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Laborious Choices

The Narrative and the Truth






The coronavirus pandemic changed so much about the way we work — the momentum behind remote work, shortened workweeks, corporate accountability and equitable workplaces has never been stronger. For a lot of people, two years of living and working through the pandemic has also changed their relationship with work itself.


Any more than a cursory glance at social media will demonstrate how many people who oppose the commodification of adult-oriented labor consider it to be simply a matter of sending a laborer into another industry and assuming that they will be “fine”. When presented with the hard facts about the complicated nuance, organic diversity, lack of resources and institutional and societal barriers for the verry people within the adult industry, they throw up their hands and express what can only be interpreted as surprise - and always seem a little miffed that their advice – neither sought nor requested – was challenged. The fact is that accessible, low barrier jobs that pay well are much harder to come by than many folks think.


Let's step outside the whole real job/not real job dynamic and look at just a few of the things that impede how people get – and keep – jobs. tation led a lot of people to reevaluate what they prioritize in life and how they spend their time. Between logging work hours and spending time with loved ones, people are overwhelmingly choosing their relationships with each other. And that a good thing! Its also a huge determining factor in the lives of many adult industry workers. Many have children they want to be home for when they get home from school. Some may care for an aging parent or spouse. The reasons for people choose a job are largely based on reason having nothing to do with the job. In fact, people are finding work to be just “another part of your life”, or just a “thing you do”, and you can have more flexibility in doing it. Workers don’t necessarily feel if they’re more happy or less happy.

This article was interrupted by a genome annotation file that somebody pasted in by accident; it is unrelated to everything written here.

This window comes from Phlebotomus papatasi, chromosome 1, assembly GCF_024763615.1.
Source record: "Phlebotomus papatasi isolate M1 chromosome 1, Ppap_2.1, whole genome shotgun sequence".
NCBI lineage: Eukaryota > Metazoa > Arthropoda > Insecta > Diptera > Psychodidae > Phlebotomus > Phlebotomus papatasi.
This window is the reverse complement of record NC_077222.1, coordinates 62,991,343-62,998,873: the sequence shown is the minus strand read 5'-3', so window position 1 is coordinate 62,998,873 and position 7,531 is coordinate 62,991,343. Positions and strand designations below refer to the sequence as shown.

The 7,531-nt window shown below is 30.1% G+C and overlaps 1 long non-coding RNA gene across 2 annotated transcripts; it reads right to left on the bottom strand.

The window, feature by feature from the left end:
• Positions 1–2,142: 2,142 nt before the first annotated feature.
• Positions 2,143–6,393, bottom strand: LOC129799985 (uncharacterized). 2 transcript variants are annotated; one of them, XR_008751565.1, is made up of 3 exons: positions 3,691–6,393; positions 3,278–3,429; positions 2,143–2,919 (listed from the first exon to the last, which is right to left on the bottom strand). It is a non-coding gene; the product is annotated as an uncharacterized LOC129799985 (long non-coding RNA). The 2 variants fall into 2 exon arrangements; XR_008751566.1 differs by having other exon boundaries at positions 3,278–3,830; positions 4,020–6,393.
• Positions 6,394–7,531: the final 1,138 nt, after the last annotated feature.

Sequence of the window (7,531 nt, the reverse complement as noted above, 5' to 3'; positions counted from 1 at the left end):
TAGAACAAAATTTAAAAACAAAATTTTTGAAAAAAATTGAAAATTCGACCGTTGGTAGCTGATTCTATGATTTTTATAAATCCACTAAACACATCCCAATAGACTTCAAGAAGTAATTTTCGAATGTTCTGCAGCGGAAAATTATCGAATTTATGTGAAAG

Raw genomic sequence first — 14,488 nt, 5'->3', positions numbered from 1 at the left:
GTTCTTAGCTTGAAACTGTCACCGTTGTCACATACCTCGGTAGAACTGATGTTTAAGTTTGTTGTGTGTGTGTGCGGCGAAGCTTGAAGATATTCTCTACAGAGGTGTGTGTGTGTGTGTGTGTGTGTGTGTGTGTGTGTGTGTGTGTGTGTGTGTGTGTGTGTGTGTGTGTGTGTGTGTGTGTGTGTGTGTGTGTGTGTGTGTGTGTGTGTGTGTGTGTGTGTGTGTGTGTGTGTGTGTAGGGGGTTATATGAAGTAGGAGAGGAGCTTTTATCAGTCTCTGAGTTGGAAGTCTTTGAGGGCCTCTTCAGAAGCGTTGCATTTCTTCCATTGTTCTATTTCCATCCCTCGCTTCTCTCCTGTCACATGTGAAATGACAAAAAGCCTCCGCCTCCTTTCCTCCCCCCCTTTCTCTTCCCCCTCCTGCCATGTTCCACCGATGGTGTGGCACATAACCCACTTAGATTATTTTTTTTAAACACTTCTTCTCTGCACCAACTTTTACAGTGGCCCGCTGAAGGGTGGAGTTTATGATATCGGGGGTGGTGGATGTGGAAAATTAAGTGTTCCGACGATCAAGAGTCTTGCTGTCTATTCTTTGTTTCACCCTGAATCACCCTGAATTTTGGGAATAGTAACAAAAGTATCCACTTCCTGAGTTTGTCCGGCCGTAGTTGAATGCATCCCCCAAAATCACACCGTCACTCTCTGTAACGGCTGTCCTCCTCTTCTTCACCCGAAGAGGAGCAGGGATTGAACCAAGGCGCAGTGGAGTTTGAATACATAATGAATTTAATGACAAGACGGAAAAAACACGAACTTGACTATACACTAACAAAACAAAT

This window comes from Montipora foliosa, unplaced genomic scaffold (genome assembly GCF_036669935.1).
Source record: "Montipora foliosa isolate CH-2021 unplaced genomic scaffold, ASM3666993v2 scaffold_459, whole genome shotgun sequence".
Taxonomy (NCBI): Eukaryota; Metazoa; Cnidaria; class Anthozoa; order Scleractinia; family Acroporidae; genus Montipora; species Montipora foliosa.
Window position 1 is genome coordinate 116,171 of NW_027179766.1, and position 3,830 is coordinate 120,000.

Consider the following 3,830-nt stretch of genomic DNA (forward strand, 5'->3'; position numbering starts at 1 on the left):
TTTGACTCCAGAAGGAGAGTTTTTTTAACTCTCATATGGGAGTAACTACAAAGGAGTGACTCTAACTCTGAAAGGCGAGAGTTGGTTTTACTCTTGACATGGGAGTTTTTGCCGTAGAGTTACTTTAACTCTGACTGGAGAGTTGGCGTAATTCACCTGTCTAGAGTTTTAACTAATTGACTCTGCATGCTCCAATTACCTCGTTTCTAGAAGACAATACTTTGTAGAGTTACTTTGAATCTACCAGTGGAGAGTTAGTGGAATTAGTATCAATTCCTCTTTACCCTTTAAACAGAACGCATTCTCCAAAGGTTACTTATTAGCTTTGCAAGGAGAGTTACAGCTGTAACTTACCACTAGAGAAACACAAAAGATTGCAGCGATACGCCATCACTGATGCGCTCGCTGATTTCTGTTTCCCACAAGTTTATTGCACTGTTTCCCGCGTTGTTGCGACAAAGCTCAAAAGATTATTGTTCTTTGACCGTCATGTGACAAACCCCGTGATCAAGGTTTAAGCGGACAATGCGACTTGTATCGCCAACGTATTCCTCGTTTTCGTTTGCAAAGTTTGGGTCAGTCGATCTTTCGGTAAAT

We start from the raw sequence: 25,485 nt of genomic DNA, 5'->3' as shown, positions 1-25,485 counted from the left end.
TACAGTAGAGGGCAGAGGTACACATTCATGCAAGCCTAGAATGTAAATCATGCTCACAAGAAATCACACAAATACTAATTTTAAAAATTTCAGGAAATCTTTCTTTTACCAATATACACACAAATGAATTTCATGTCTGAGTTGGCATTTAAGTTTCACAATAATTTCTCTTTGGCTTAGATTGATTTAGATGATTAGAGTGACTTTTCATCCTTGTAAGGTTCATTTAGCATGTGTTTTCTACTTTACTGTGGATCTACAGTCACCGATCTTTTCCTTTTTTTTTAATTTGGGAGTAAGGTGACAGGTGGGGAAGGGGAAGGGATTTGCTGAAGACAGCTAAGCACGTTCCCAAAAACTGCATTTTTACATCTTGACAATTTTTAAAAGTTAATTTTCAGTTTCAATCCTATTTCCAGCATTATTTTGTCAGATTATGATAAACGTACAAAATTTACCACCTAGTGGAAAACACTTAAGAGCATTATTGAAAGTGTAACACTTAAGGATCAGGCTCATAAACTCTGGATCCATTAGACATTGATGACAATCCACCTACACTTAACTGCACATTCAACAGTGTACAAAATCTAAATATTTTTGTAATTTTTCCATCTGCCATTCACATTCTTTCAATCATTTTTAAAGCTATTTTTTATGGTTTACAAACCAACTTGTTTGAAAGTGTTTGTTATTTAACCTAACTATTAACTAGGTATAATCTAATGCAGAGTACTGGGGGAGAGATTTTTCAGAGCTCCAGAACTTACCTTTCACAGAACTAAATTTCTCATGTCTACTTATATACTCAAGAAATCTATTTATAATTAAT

But many adult industry workers have more of a say in what their work life and identity looks like than many people who fetishize about such things may think. In fact, many adult laborers have told us that they have continued to trade sex even when they had a job and have turned down job opportunities because they simply prefer the ability to make choices about when, where, how and who they work with. The “why” was just not as important. Ironically, the ability to decide where and when you work gives people a stronger sense of safety and control. By getting rid of the office experience, many marginalized workers can avoid microaggressions, hostile work environments, having to codeswitch, being an “only” in the room or “dreading going back to environments that aren’t culturally safe.”


Giving people the ability to choose how and where they work can give them a greater sense of meaning in their jobs. This is true no matter where you work or what you do.


A Question of Money

Money motivates a majority of people who work. People work to earn a living, and they strive to put food on their table as well as to pay “the bills”. Research shows that money is the primary motivating factor that compels people to wake up in the morning to go to work. The significance of money cannot be underestimated. This is why people do not just work for free. Well – that and capitalism...